Skepticism about biofuels and their value in tackling global warming abounds in the scientific community, but a new report commissioned by the California Energy Commission says the state won’t be able to do without them if it is to meet aggressive 2050 emissions goals.
Even with “optimistic efficiency, electrification, and implementation of other renewable energy sources,” the report says, “substantial amounts of low-carbon biofuels would be required” to meet the continuing need for liquid fuels.
As with so many such reports, this one, authored by scientists at the Energy Biosciences Institute, hinges to a great degree on the assumptions it builds into the scenarios it spins out. One of those assumptions here is that the state can and will exercise good stewardship in producing the plant matter that will be turned into fuels (particularly important since state policy requires 75 percent of its biofuels come from in-state resources). From the report:
The concerns about and benefits of biofuels in California can be appropriately managed through proper choice of species and production criteria for feedstocks and fuel conversion technologies in any given region. Examples include: the use of arid-tolerant feedstocks and water-minimal conversion technologies for lands with limited water supplies; the use of grasses that sequester soil carbon and recycle nutrients combined with nutrient recovery from processing; and the use of plants that can tolerate and ameliorate poor or damaged soils, allowing use of land not suitable for food or feed production.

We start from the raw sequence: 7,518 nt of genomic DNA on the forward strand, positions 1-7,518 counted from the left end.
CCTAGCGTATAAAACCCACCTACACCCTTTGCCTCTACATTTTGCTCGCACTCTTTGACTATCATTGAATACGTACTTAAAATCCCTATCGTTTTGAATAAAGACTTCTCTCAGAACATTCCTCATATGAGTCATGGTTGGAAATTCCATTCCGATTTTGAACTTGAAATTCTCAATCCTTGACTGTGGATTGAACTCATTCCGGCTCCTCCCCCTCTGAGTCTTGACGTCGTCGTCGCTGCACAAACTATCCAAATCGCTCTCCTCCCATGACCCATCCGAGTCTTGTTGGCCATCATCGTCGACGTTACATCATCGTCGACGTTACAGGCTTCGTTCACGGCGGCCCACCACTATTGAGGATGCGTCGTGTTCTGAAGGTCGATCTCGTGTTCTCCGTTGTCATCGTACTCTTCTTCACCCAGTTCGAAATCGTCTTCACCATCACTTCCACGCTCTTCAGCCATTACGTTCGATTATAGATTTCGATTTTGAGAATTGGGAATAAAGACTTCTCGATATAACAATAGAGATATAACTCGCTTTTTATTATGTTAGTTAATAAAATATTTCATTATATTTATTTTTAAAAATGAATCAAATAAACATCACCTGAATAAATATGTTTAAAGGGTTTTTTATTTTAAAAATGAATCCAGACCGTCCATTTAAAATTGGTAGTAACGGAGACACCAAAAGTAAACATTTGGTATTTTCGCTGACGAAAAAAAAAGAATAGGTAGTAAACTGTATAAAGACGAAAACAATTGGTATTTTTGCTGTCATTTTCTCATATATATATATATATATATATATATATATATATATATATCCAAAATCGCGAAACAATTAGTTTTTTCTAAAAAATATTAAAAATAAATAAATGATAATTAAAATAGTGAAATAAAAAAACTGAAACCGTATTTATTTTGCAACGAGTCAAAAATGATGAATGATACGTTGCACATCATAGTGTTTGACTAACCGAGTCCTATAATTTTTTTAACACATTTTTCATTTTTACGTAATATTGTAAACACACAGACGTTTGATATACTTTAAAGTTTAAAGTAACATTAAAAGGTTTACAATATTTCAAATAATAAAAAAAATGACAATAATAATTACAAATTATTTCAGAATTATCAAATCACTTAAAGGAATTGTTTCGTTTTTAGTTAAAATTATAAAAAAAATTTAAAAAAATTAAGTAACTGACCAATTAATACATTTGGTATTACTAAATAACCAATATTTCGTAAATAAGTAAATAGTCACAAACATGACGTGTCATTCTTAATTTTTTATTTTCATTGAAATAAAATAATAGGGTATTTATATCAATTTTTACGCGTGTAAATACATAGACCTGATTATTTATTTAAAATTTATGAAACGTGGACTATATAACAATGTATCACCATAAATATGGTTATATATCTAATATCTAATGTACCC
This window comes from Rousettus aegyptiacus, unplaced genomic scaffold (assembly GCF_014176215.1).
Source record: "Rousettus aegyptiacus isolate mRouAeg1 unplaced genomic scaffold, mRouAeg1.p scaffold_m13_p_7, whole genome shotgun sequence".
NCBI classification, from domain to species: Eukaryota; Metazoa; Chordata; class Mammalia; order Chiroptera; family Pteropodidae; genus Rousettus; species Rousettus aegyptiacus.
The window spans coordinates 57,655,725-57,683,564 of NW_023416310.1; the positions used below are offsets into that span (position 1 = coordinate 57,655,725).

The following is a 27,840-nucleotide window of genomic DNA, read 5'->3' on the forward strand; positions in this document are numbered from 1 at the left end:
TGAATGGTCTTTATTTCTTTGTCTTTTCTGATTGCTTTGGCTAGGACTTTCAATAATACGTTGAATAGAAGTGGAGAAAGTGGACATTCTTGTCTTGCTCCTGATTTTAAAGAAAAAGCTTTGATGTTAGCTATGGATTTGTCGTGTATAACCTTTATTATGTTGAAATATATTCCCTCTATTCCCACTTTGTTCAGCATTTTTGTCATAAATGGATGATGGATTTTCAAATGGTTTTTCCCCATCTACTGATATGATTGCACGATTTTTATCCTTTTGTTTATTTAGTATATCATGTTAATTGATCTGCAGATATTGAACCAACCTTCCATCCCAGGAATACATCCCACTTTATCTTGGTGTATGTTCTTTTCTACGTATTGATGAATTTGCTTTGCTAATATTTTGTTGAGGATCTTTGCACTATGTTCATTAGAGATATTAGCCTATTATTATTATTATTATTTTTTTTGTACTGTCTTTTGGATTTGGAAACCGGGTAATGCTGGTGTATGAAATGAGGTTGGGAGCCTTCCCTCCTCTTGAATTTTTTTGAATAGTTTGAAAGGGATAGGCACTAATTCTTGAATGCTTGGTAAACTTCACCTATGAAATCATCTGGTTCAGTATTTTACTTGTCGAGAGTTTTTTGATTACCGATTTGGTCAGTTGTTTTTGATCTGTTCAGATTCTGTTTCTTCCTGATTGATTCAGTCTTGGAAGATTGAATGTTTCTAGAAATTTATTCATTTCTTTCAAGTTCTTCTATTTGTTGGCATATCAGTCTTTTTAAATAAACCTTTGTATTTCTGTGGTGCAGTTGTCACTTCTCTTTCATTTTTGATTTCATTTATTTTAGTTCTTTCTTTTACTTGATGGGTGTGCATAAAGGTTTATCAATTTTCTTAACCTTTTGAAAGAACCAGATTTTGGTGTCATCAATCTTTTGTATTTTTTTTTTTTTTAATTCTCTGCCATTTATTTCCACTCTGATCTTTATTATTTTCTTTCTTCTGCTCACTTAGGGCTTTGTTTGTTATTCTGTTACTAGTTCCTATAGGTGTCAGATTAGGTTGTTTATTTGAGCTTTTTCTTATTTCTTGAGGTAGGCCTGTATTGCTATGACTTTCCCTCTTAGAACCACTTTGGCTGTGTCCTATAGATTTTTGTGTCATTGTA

“The concerns” about biofuels range from mixed ability to actually result in lower carbon emissions when analyzed through an entire lifecycle, to their impact on land use and food production. These concerns have only intensified as biofuels in the United States have been slow to evolve from their food-crop-devouring forms to more sustainable next-generation fuels, made from leaves and stems and the like, as well as from perennial energy grasses like switchgrass. Algal biofuel, too, is much talked about, but studies have cast doubt on how it might upscale sustainably. The new California study assumes advances on at least some of those fronts in the coming years.
California is aiming to reduce its GHG emissions to 80 percent below 1990 levels by 2050 (even as its population and economy grow). This study, which is available online as a PDF, is part of a series of reports undertaken by the California Council on Science and Technology, with backing from the California Energy Commission, intended to help guide the state toward success in that goal.